These programs help with civil matters that go to the very heart of their clients’ safety and security – the core issues regularly confronted by clients of our programs year after year.
Our programs assist over two million people a year, helping women and children escape abusive relationships, families avert foreclosures, the elderly caught in consumer scams, and veterans struggling to get the benefits that we owe them.
Nearly three of four clients are women, and include Americans of all races, ethnic groups, and ages.
For many of the hundreds of thousands of clients who crowd LSC-funded offices each year, having a lawyer at their side is their lifeline to safety and subsistence.
This lifeline, however, is being stretched to the breaking point by a grim combination of forces – unprecedentedly high demand and sharply reduced resources:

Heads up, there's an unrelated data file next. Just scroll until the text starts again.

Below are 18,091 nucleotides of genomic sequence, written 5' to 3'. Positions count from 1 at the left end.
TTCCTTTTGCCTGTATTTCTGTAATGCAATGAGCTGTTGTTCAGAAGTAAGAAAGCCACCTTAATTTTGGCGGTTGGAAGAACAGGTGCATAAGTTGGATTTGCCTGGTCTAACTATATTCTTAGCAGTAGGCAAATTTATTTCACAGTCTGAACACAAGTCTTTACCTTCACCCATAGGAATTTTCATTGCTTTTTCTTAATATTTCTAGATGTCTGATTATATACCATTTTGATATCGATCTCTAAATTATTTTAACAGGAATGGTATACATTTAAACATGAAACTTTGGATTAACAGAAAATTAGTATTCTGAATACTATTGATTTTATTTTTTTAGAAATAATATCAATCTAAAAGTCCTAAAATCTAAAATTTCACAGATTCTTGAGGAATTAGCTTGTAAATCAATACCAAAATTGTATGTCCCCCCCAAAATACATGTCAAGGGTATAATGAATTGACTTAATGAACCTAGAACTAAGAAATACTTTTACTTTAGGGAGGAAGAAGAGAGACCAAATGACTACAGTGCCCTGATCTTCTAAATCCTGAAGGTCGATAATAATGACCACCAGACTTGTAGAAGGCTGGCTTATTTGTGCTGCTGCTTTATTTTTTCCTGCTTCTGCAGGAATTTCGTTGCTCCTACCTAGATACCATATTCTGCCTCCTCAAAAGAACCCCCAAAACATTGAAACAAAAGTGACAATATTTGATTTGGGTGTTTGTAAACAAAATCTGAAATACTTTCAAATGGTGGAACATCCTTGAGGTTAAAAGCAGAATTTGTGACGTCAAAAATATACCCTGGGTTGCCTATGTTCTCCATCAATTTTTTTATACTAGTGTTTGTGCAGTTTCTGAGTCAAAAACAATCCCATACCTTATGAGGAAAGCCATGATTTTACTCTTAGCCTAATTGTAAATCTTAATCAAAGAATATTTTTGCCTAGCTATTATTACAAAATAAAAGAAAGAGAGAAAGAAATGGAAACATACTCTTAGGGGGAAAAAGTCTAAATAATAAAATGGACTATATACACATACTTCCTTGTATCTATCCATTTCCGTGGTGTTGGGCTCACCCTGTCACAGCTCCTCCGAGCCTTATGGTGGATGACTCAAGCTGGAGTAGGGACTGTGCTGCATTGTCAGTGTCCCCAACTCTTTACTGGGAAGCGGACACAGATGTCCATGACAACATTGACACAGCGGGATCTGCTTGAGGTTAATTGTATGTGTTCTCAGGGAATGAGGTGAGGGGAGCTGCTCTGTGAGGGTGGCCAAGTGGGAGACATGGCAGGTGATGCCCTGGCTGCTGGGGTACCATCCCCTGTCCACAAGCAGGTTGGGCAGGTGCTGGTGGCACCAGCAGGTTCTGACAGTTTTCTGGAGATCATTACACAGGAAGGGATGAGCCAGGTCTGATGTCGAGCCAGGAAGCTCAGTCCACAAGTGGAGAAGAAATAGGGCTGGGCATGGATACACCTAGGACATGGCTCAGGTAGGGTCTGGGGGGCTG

The distressing facts are:
• The size of the population now eligible for civil legal assistance —Americans with incomes at or below 125 percent of the federal poverty line— has grown by nearly 10 million since our board took office two and a half years ago and is projected to be nearly 66 million this year. That is an all-time high.
• LSC’s congressional appropriations have been reduced 17 percent since 2010 to just $348 million this year. In inflation-adjusted dollars that is an all-time low.
• Funding from other sources for LSC programs across the country has also dropped and combined funding for these programs from all sources fell from $960 million in 2010 to $878 million in 2012.
• Legal aid offices have closed, staff has been laid off, more people in need have been turned away. LSC-funded programs are projected to have eliminated nearly 1,500 positions from 2010 to 2012, more than a 15 percent reduction. And we know that legal service programs are forced to turn away over 50 percent of those seeking help because of inadequate resources.
As LSC programs struggle to meet the staggering demands of the last decade, they have been at the forefront of technological innovation on behalf of their clients and the civil legal system as a whole.